David C. Grabbe: The day of Pentecost, also known as the Feast of the Firstfruits and the Feast of Weeks, is unique among the annual holy days because God requires us to count to determine when it falls each year: ...
Ronny Graham, focusing on Mathematics as another part of creation that low-information scientists are loath to attribute to God, points out that mature scientists such as Albert Einstein have proclaimed that the more they study science, the more they believe in God. Physicists see order and regularity in nature, seeing the ubiquitous pattern of the golden ratio unifying the shapes of rose petals, sunflowers, pine cones, sea-shells, the human body, the pyramids, the dimensions of Noah's ark, the rings of Saturn, and the Milky Way. The fingerprint of God, including the pervasive number 7, is seen in the gestation cycles of many animals, the musical scale, the colors of the visible spectrum, the seven days of creation and the frequent appearance of the number in the Scriptures, showing completion and perfection. No matter where one looks throughout the universe, he will see God. If people observe us, will they also see God?
Mark Schindler, focusing on the seventh day, the last great day of Jesus' final Feast of Tabernacles, admonishes us to look beyond the significance of our own calling, realizing that the sacrifice of Christ was intended for all men with the hope that they also would be added ultimately to the family of God. We need to allow our Heavenly Father to infuse us with big-picture thinking, realizing that God's work is much greater than our calling, but is in fact a work enabling all of mankind to have access to God the Father. God has purposely given us, as God's called ones, the position of "trainees" as a part of the First Fruits to expedite this marvelous project. The seventh day Sabbath has always served as God's signature, a key to understanding redemption and healing. The seventh day of the Feast of Tabernacles contained a traditional water ceremony, which Jesus greatly magnified, prophesying that whoever drinks of the living water (symbolic of God's Holy Spirit) will manifest rivers of living water flowing from them. . Understanding the pattern of seven, the signature of God, gives us a deeper appreciation for the God we serve, enabling us to realize that the Great God has been working to complete His plan down to the tiniest detail. From the creation of the Sabbath and the annual Holy days, including the seven Sabbaths we count to Pentecost, we see how God is working to bring all mankind into His family in systematic stages, beginning with the First Fruits and ending with a great harvest of the rest of mankind in the White Throne Period, after which God will be all-in-all. The number seven is a kind of divine motif, God's signature, a signpost for His called-out ones to build faith, whether we consider the land Sabbath, counting seven Sabbaths to Pentecost,or the 49 years followed by the Jubilee, which typifies the eighth day, contemplating a grand expansion of the family of God.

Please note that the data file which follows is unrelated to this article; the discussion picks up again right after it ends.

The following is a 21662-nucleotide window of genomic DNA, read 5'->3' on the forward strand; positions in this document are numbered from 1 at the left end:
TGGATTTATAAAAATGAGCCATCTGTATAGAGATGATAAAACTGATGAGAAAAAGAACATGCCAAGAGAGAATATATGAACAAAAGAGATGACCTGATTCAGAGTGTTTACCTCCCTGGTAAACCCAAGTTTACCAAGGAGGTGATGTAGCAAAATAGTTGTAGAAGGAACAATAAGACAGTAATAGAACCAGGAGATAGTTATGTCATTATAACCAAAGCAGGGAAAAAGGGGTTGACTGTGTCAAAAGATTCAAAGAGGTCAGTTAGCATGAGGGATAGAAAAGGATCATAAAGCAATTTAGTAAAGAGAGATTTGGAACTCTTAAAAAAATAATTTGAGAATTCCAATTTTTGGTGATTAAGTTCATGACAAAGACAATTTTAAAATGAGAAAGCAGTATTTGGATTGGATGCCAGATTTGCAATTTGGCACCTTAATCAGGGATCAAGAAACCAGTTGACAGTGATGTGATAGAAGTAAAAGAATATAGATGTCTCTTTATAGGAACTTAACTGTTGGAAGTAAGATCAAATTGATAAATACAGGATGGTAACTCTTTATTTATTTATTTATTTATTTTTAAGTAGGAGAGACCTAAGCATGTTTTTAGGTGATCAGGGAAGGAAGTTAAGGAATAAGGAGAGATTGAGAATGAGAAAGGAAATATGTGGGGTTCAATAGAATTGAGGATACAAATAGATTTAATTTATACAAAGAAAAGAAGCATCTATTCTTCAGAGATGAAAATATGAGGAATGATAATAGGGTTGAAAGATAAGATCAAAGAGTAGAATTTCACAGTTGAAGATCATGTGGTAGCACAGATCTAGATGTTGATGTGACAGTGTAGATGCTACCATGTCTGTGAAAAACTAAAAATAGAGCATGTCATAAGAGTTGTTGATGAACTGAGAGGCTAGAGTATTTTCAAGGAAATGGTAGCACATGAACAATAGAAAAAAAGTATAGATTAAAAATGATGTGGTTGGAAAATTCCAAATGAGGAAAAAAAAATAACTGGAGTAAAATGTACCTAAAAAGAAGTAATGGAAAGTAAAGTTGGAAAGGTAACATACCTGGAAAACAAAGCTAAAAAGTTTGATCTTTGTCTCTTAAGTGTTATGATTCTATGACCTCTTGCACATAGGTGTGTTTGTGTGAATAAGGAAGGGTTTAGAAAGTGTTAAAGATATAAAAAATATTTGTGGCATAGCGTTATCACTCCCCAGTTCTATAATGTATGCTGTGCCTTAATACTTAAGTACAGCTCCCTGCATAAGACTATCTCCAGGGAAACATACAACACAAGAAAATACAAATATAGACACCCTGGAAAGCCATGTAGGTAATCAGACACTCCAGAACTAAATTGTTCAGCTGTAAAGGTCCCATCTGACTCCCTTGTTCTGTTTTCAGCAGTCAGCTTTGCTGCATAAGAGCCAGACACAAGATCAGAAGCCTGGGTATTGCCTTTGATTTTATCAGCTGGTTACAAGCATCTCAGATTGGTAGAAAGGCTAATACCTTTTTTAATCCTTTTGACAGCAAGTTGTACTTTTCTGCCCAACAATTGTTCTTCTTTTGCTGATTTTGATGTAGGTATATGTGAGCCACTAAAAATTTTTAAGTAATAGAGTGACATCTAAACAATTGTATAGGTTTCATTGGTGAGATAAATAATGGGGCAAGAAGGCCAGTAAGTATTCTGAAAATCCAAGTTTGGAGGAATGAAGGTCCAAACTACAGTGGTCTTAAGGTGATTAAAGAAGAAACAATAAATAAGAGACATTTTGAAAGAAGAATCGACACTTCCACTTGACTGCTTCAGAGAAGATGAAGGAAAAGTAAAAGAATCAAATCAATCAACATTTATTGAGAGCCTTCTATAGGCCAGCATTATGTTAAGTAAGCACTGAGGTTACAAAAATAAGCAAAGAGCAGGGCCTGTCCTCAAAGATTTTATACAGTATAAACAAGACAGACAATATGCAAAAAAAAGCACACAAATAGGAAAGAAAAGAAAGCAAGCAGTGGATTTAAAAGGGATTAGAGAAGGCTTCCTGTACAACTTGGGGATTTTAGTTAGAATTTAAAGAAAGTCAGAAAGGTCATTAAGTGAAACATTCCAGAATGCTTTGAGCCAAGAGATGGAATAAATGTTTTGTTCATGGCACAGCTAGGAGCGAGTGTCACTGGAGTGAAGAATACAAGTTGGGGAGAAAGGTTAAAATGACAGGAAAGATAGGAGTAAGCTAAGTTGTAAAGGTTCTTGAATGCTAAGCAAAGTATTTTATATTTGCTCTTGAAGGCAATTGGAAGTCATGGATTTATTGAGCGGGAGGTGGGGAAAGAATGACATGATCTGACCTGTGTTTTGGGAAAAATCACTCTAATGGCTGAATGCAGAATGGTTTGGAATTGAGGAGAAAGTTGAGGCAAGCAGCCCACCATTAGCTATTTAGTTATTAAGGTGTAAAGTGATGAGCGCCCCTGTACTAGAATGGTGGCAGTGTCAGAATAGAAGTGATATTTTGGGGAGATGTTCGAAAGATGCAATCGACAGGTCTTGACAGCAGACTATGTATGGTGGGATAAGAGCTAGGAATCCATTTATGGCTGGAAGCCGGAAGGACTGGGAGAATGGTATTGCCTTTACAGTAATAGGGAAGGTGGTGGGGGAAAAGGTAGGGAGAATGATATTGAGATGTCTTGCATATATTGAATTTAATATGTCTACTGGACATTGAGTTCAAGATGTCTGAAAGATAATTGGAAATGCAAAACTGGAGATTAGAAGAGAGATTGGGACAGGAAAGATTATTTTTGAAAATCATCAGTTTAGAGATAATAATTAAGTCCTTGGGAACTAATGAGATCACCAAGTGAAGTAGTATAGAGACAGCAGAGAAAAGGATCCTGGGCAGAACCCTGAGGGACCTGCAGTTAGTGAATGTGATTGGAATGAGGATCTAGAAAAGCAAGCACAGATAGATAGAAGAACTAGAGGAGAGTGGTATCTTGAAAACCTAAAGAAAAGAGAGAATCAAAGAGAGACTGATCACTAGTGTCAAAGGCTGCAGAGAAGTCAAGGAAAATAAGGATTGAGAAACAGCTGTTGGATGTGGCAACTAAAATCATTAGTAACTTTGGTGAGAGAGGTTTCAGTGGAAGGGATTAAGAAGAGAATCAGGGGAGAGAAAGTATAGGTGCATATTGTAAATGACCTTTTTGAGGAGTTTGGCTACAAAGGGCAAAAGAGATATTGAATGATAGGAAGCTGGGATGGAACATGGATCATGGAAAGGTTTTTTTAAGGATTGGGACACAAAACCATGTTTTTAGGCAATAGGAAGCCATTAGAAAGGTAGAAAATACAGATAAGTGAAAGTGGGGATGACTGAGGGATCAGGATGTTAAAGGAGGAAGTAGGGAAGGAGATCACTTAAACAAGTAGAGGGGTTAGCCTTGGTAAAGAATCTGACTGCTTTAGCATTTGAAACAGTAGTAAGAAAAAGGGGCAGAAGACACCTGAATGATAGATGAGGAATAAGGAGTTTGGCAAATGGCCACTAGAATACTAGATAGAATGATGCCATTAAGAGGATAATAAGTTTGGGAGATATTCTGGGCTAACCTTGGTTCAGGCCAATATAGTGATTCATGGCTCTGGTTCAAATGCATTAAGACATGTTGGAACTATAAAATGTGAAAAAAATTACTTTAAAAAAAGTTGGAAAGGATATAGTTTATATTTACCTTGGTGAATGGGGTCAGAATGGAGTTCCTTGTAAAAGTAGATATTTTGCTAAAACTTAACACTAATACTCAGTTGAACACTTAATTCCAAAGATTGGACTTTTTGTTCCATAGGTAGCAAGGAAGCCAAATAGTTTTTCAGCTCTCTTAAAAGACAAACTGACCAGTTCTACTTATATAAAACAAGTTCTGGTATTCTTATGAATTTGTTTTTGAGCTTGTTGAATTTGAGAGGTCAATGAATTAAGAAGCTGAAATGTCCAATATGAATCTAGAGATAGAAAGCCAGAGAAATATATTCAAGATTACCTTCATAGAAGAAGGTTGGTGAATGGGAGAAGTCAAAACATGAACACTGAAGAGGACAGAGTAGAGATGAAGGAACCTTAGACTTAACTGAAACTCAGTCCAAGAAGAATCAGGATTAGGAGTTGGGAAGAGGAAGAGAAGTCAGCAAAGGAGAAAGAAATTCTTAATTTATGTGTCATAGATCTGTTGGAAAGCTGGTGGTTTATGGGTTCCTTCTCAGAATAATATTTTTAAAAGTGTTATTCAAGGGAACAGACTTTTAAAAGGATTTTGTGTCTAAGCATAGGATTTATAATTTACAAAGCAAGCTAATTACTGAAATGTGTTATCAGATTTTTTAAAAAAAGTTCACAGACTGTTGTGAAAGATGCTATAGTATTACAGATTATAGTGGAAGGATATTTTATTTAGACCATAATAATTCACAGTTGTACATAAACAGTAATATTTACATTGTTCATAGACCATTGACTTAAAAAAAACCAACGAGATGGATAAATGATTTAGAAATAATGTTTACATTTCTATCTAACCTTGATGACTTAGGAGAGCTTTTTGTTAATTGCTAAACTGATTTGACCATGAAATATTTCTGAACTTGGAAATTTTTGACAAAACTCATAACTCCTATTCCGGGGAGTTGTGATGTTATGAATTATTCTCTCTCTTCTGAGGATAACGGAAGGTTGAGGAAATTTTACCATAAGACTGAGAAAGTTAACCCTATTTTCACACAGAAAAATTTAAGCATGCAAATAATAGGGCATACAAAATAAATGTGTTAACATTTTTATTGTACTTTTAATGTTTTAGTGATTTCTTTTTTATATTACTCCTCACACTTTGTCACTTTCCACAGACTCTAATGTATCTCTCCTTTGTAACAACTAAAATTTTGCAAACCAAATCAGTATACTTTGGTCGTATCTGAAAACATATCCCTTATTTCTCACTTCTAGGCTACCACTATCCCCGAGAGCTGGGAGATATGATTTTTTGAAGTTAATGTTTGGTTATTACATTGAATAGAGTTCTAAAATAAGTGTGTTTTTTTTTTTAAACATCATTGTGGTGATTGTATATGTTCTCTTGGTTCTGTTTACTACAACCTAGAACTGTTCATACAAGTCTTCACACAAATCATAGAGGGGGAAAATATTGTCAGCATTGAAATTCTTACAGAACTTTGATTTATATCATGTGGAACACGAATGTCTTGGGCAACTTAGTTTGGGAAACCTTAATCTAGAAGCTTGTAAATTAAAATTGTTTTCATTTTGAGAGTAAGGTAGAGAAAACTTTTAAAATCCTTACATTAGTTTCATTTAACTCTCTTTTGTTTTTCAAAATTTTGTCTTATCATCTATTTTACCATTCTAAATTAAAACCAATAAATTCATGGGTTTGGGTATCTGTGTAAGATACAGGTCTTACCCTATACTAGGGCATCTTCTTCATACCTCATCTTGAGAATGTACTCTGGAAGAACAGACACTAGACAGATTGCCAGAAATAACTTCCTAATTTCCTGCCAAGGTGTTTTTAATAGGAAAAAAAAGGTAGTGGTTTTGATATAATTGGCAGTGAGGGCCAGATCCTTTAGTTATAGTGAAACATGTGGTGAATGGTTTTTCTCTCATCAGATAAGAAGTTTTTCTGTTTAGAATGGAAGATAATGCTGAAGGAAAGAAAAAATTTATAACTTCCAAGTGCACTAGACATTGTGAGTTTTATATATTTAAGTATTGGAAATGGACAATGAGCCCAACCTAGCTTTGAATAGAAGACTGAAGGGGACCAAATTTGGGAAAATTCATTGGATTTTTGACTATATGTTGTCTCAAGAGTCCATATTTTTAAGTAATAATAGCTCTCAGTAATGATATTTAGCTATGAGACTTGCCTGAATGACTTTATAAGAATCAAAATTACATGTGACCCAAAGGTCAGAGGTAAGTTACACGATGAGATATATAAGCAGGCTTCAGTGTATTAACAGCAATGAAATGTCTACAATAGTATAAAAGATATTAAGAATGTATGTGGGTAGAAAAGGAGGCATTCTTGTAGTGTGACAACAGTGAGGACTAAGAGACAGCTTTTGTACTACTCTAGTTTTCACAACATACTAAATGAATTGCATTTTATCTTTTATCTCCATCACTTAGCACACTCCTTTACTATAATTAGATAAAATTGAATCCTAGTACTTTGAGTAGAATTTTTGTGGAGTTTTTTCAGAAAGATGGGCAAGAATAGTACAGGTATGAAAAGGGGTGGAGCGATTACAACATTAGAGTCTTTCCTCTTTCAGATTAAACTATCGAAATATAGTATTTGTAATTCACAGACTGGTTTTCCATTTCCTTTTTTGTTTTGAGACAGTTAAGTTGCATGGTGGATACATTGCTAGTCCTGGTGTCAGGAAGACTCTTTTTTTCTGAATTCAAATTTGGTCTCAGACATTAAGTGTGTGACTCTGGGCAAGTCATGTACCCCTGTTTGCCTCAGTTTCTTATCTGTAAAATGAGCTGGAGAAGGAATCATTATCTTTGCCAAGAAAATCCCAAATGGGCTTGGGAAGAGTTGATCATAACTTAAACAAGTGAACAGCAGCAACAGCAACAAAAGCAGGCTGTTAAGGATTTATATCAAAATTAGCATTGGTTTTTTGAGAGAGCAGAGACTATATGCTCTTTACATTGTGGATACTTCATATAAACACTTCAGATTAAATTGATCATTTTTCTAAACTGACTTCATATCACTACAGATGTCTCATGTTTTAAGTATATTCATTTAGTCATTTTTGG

David Maas recounts a recent experience in which he was able to appreciate the beauty and construction of a previously enigmatic symphonic work by spontaneously discovering its leitmotif (recurring musical pattern), which had eluded him for over 4 2 years. God's signature, the repeatable pattern of the recurring number seven, can be seen in astronomy, geology, physics, chemistry, genetics, and all other sciences, which are merely alternate expositions of the mind of God eternally present before the foundation of the world. God's perennial leitmotif, the recurring 7, analogized by the ascending 7 note musical scale, is embedded throughout Scripture, beginning with the seven days of creation (with a 24/7 cycle beginning in Genesis 1;14) and the weekly Sabbath, the appointed times outlined in Leviticus 23, including the Passover, Days of Unleavened Bread, the counting for Pentecost, the Feast of Trumpets, Atonement, the Feast of Tabernacles and the last Great Day, as well as the embedded patterns of seven revealed in the gematria of the Hebrew and Greek texts. The Bible itself has a seven- part division with 22 books (using the Jewish numbering) in the Old Testament, containing the Law, Prophets, and Writings) and 27 books in the New Testament, containing the Gospels, History, Letters, and Prophecy, adding up to 49, or 7 times 7. God's called-out ones, by keeping the seventh say Sabbath, have been metaphorically plucking a harp of seven strings on a weekly basis since their calling, every year rehearsing God's appointed Holy Days, spiraling and ascending continually to a higher level of understanding. The new song sung by the 144,000 will likely be based on existing spiritual motifs and scales practiced throughout the sanctification process, motifs to which the rest of the world is oblivious.